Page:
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-   -   Addiction 2021.4 (https://www.bikeforums.net/showthread.php?t=1239811)

datlas 11-21-21 01:28 PM


Originally Posted by MoAlpha (Post 22315501)
Sounds very pleasant. Much lip service is paid to ďtaking it easyĒ this time of year and yesterday we actually dialed it back for a rider recovering from a disc herniation, but thatís a rare thing. The other inhibitor of chitchat is the amount of traffic on our narrow roads and the need to ride in a single paceline so much of the time.

We are in the semi-boondocks so most of the ride is double paceline. Come visit anytime.

indyfabz 11-21-21 01:42 PM

Lots of people limping around town after the Philly marathon.

datlas 11-21-21 01:46 PM


Originally Posted by indyfabz (Post 22315530)
Lots of people limping around town after the Philly marathon.

Are the Iggles gonna limp or fly??

WhyFi 11-21-21 02:00 PM


Originally Posted by MoAlpha (Post 22315438)
Gravel. 36mm on great wheels. Perfect tread for that surface, but probably a bit wide for my weight. Left the fenders on, but canít blame them.

Huh. Well, I suppose. The loses from the surface and tires is going to come straight off the top, so watts will be more important than w/kg. If the riders are bigger than you and y'all hang together on the hilly stuff, I guess it would make sense that this would play against you more than them.

DougRNS 11-21-21 02:23 PM

Take note @Velo Vol, this is how you do it. Go Owls!
https://cimg0.ibsrv.net/gimg/bikefor...f98748c604.jpg

DougRNS 11-21-21 02:24 PM


Originally Posted by datlas (Post 22315538)
Are the Iggles gonna limp or fly??

This was an easy one.

Trsnrtr 11-21-21 02:45 PM

We got our tandem out for a short ride today. The small statue is part of a small memorial in our ex-hometown of Washington, IL that was devastated by a tornado in 2013. The story is a staple on the Weather Channel every year during tornado season.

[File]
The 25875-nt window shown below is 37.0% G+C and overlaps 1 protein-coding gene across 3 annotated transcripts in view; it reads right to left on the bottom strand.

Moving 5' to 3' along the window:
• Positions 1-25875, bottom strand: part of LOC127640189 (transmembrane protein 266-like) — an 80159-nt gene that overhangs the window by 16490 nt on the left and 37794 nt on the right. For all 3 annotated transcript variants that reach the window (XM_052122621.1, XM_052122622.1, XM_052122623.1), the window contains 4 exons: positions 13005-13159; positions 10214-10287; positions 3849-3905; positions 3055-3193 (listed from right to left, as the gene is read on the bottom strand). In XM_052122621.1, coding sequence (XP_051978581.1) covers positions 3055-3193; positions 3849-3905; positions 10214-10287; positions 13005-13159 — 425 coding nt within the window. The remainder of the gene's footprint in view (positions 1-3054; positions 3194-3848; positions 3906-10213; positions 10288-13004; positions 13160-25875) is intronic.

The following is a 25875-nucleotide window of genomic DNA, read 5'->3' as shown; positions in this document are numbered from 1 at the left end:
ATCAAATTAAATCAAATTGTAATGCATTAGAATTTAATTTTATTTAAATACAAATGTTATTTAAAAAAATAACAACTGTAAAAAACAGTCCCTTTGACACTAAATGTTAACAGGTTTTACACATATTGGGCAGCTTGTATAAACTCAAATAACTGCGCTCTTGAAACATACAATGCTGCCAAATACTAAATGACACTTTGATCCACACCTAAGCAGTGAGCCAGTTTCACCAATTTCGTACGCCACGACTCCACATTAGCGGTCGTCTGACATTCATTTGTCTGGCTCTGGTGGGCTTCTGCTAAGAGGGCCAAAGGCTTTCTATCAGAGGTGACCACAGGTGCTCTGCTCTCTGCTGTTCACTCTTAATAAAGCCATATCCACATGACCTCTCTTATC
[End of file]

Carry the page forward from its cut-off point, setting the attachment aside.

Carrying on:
https://cimg2.ibsrv.net/gimg/bikefor...6d564704f.jpeg

https://cimg7.ibsrv.net/gimg/bikefor...6365ac611.jpeg

big john 11-21-21 02:50 PM


Originally Posted by MoAlpha (Post 22315501)
Sounds very pleasant. Much lip service is paid to ďtaking it easyĒ this time of year and yesterday we actually dialed it back for a rider recovering from a disc herniation, but thatís a rare thing. The other inhibitor of chitchat is the amount of traffic on our narrow roads and the need to ride in a single paceline so much of the time.

I've never been able to climb with the fast climbers so I asked my friend to meet up and ride with me until the others caught up. We got all of the longer climbs done before they appeared. We had around 4200 feet in 40 ish miles and most of it on quiet roads. One stretch is closed to cars so it's perfect for chatting.
https://cimg0.ibsrv.net/gimg/bikefor...5b2548b22f.jpg
There is a moto in the pic but it's an old pic. No motos yesterday.
https://cimg9.ibsrv.net/gimg/bikefor...3824945d73.jpg

MoAlpha 11-21-21 02:52 PM


Originally Posted by WhyFi (Post 22315554)
Huh. Well, I suppose. The loses from the surface and tires is going to come straight off the top, so watts will be more important than w/kg. If the riders are bigger than you and y'all hang together on the hilly stuff, I guess it would make sense that this would play against you more than them.

My thoughts exactly, plus old age and bad genes.

big john 11-21-21 03:00 PM

There is a dangerous descent after the bigger climbs are done. It has some 16% and decreasing radius turns. Lots of crashes happen here so I always take it slow. Yesterday a group of about 6 riders passed us and they were really letting it all hang out. I was worried for them but they all made it.
https://cimg9.ibsrv.net/gimg/bikefor...205a6760d2.jpg

WhyFi 11-21-21 03:15 PM

It's about time for me to retire my chains - I've been waxing and hot-swapping the two chains for the last couple of years, but they've both recently reached the wear point. I already had one new chain, but wanted a second to continue the waxing/swapping.

Only one shop in town was showing Shimano 11sp chains in stock for the last 6 months or so, though. They're a little ways away from me, but I finally made the trip today. I got there, asked the guys in the wrenchin' department and, or course, they said that they didn't have any but that they'd had some on order for the last 8 months. I told them that their website showed that they had stock, but that I kind of figured that it had to be wrong. That prompted them to check their computer and, lo and behold, they were showing something like 15 HG-601 chains in stock. This puzzled them, so one guy went lookin' while I gawked at the bikes. He came back a couple minutes later, clearly surprised and with a chain in-hand :bday: